Can I use neem oil on plants is a valuable question for gardening enthusiasts. Sadly, this oil has an expiry date and must be used within a specified time. Expired oil is unhealthy for plants and might cause more harm than good.
Discover how to tell if neem oil is rancid and other helpful information in the article given below.
- Can You Use Expired Neem Oil on Plants?
- How to Check if Neem Oil Has Expired?
- How to Store a Bottle of Neem Oil Before It Expires?
Can You Use Expired Neem Oil on Plants?
No, you cannot use expired neem oil on plants, and this is because the expired oil becomes rancid and then harms the plants and might even kill them. It should no longer be used to make foliar sprays and soil drenches for household plants and vegetables.
– It Will Be Ineffective
The compound that gives a neem oil spray its pesticidal properties is Azadirachtin. It starts decomposing right from when the oil is cold pressed until it becomes rancid after two to three years. This means that the oil slowly loses its properties over time and eventually becomes useless by the end.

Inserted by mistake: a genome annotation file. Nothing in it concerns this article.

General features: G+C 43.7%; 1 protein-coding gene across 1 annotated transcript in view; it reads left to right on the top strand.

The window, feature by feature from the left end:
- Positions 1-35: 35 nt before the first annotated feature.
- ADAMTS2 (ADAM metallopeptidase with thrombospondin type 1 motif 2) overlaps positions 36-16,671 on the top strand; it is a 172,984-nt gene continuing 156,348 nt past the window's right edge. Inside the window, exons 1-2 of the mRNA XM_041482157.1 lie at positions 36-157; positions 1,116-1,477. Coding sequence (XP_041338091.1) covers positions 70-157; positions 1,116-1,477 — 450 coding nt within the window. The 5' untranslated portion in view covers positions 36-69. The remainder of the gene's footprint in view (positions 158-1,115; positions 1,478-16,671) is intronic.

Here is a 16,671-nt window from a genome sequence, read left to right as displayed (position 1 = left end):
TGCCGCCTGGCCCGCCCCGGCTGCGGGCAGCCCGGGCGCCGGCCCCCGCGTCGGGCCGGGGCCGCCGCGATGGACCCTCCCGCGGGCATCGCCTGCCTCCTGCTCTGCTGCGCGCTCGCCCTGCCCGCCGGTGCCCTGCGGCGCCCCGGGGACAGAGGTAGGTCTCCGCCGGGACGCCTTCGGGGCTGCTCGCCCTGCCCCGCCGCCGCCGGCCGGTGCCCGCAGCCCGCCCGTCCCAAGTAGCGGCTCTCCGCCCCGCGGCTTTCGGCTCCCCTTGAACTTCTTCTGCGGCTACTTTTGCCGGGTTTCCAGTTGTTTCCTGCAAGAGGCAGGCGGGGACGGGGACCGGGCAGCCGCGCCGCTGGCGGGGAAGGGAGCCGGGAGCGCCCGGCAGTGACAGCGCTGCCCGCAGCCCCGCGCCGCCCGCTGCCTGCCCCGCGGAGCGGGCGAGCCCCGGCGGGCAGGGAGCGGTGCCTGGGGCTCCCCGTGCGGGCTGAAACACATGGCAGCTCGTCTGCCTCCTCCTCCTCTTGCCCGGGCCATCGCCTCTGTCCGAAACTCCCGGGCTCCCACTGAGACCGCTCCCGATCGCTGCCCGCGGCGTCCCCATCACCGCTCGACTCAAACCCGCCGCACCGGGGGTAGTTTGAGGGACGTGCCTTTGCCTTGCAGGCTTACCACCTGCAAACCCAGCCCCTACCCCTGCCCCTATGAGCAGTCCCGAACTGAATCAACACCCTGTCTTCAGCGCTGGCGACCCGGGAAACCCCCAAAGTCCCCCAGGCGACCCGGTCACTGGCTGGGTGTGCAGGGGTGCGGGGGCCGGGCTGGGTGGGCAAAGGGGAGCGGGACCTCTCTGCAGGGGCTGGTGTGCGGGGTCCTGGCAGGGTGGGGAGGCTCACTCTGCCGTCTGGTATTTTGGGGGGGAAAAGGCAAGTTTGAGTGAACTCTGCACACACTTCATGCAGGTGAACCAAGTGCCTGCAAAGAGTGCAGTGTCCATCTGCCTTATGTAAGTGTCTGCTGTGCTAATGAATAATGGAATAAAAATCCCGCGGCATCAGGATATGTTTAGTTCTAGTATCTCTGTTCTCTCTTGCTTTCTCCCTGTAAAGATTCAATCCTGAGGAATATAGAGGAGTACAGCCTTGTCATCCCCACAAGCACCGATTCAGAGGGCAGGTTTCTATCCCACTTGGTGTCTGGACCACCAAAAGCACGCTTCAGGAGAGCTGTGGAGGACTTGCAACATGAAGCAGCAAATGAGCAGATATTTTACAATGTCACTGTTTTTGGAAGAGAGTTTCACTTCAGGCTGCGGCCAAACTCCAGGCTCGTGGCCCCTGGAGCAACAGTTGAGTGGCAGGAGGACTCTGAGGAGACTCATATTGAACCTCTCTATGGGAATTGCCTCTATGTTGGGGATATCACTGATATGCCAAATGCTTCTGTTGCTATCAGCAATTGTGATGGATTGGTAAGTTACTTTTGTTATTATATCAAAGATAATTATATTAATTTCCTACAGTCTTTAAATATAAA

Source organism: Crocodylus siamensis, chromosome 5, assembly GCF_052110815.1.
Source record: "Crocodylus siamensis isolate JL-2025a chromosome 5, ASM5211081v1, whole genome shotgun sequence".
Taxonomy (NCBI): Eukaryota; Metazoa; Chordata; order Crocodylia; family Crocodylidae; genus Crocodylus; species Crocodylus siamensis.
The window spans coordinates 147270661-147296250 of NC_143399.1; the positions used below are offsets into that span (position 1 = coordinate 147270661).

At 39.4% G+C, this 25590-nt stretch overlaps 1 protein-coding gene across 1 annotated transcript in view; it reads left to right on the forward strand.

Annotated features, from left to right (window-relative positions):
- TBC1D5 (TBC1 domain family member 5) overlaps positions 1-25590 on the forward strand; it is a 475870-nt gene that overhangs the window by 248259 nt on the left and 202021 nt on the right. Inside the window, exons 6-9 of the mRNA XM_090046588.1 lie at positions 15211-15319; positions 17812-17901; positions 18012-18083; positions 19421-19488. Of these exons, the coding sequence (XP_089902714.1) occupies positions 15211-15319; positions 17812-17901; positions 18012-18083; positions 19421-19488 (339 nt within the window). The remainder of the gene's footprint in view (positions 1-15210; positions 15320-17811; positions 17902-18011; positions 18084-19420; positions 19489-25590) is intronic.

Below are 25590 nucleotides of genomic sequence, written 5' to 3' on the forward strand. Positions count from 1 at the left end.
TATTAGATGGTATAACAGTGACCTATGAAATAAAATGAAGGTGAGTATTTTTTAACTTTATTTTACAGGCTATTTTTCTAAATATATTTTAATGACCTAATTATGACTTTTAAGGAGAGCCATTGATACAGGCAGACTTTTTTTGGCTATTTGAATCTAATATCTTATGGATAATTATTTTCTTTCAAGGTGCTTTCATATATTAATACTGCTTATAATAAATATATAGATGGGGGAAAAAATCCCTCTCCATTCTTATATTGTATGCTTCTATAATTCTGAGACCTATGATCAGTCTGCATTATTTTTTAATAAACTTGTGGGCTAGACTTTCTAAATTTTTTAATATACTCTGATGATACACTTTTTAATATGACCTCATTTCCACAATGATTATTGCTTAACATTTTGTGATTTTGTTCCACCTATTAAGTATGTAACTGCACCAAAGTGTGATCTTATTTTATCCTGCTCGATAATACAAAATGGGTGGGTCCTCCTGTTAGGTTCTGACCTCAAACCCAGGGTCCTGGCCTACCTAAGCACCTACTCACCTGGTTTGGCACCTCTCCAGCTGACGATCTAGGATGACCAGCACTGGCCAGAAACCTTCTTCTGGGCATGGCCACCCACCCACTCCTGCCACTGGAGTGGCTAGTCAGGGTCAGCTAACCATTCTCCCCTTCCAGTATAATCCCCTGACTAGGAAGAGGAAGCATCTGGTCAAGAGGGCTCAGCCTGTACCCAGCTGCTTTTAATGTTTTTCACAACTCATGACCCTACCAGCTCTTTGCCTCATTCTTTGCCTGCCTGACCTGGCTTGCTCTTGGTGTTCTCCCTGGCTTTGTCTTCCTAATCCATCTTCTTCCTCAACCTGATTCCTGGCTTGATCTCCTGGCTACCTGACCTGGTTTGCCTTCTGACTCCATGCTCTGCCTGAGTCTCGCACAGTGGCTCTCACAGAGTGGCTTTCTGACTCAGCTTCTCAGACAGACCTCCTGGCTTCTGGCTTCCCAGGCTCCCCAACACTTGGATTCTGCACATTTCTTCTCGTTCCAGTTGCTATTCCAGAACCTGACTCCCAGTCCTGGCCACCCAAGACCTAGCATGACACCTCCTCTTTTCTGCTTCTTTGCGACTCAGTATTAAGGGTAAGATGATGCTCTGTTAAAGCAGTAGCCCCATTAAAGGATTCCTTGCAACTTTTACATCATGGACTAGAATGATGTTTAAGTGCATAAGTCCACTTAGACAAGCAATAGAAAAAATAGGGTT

That is why it is wise to buy a small bottle of freshly pressed oil to be used on plants. In short, you should opt to finish this bottle as required in a short span of four to six months, and then buy a new one, so getting a small bottle is a good choice. The oil near or past its expiry date will not help plants with pests or fungal attacks, and this way, it will not be as beneficial as a fresh one would be.
– May Harm Plants
Expired oil from the neem tree turns rancid, and all its active ingredients break down into smaller ones. Some breakdown products are useless, while others might be downright harmful.